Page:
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Caregiver Contest Runner Up Gina: Be Kind

Aimee Sharp
Author | Shield HealthCare
03/08/18  1:16 PM PST
Be Kind

Gina H. is a wife and mother who has lived in San Antonio, Texas all her life. She has been an advocate for special needs students and caregiver to her special needs sons. After learning that her advice to fellow caregivers ranked among other winners, she wrote to tell us how honored she was.

What advice would you give a fellow caregiver?

Be kind.

If you can remember those two words with every challenge in your care giving you will you will reap the full reward of your responsibility and dedication.

Firstly, surround yourself with kind people. People who celebrate your choice to be a caregiver. They will be an encouragement to you. When I first learned of my son’s disabilities I was a member of a church that wasn’t very supportive. Instead of encouraging me, they judged me. They implied that I didn’t have enough faith for my sons to be healed. I was young in my both my age and in my faith. I took their treatment of me and my special family to heart. What I can’t believe most is that I stuck around that church for years. Trying to fit in. Feeling frustrated. And, not fully accepting the BEAUTY of my special sons. I will never have that time back. I needed kindness. I needed to show kindness to my special sons instead of frustration and feelings of unworthiness. Kindness begets kindness.

Secondly, be kind not only to your loved one or patient, but to yourself.  Give yourself time out and a second chance. As many times in a day as necessary. The shame that was put upon me at that church seeped into my relationship with my husband. Everyone kept telling me how fortunate I was to have a husband who wouldn’t leave me and our special boys, because most marriages with that much strain do usually end in divorce. So, I made up my mind that the brunt of the care would be on my shoulders. I spent 17yrs never sleeping in, weekend or not. Day after day, except for Mother’s Day and my birthday, when would I request rest and help from my husband. He worked. All I did was take care of the house and our sons. Well, it was a job. I needed some respite. I would get exhausted and frustrated and I know it showed in my demeanor with my sons. I finally had a talk with my husband and we were able to work out a more fair system. Why did I wait so long? I think care givers have low self-esteem because society doesn’t value us. Let’s face it, society doesn’t value the infirmed, chronically ill or weak. We have to value them and it begins with valuing ourselves. When I started to be more kind and forgiving to myself, I was able to appreciate the beautiful souls I was entrusted with.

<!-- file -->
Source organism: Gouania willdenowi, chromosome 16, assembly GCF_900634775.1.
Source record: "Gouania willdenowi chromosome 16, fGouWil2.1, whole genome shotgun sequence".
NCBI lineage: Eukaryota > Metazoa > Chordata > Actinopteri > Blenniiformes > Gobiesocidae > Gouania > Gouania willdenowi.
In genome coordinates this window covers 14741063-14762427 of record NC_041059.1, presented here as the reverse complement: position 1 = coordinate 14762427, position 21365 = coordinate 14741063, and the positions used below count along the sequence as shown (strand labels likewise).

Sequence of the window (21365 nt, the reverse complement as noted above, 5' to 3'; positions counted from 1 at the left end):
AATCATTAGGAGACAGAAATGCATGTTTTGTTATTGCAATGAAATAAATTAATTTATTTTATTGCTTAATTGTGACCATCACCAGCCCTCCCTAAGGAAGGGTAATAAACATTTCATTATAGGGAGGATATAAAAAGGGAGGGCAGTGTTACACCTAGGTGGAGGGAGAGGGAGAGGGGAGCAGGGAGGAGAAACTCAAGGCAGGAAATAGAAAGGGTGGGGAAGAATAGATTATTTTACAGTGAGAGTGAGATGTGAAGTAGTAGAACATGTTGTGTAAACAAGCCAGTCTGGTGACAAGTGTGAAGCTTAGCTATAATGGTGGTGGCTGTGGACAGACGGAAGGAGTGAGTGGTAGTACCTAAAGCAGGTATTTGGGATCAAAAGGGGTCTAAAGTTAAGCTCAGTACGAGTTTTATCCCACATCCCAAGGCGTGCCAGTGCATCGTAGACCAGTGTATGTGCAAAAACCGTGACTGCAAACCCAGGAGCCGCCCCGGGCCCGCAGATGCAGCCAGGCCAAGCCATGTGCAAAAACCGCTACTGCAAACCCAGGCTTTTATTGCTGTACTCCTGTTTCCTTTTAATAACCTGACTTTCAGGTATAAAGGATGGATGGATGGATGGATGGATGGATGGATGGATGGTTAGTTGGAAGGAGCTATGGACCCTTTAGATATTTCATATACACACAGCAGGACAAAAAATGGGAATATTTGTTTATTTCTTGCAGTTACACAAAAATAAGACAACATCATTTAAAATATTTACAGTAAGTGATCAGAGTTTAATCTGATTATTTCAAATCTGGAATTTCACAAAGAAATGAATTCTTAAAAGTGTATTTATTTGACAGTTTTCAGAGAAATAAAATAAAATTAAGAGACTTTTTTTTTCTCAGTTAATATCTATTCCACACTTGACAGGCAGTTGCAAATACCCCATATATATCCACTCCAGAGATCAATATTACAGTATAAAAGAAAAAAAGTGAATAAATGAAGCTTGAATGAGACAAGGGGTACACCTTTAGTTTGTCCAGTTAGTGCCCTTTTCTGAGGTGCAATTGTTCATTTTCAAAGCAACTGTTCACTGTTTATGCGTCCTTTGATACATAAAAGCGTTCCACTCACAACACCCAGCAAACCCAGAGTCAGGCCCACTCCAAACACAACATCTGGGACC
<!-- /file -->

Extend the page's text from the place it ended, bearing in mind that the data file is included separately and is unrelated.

Lastly, remember that you are a facilitator of care. The disability or chronic condition of the person you care for is their personal journey. You are simply there to help them on their journey. No judgement. No unrealistic expectations. When I felt judged by the people at that church I couldn’t fully accept my sons for who they are. I remember running into a woman or two from church at a restaurant or shopping. They’d yell out questions to me like, “Is your son healed yet?” Or, “How’s your son doing?” I remember answering, “He’s doing fine!” Then she retorted, “I mean mentally.” What right did the people at this church have to judge me or special, beautiful sons? NONE! My sons were born with anomalies that only God knows the reason for.

The precious people we’re entrusted with have no say in their condition. Their family has no control on their function. They just need to be treated with respect. We just need to be there for them and take pride in our service to them. When frustration seems too great, take a break. When the person your caring for is at the end of their emotional rope, change the mood. Put on some uplifting music. Remind them of something they enjoy to partake in. Take them outside. Look at pictures. Put on a favorite movie. Be the person you’d want someone else to be to you in their position. Just be kind.

Click here to return to the contest home page and read more winners’ advice.


Winners were selected by a panel of independent judges, including: Sandra Mitchell, Award-winning KCAL 9 news anchor and breast cancer survivor, and the Landers family: actor and comedian David Landers (“Laverne & Shirley”) who is living with MS, his wife Kathy and his daughter Natalie (“The Middle”). Click here to learn more.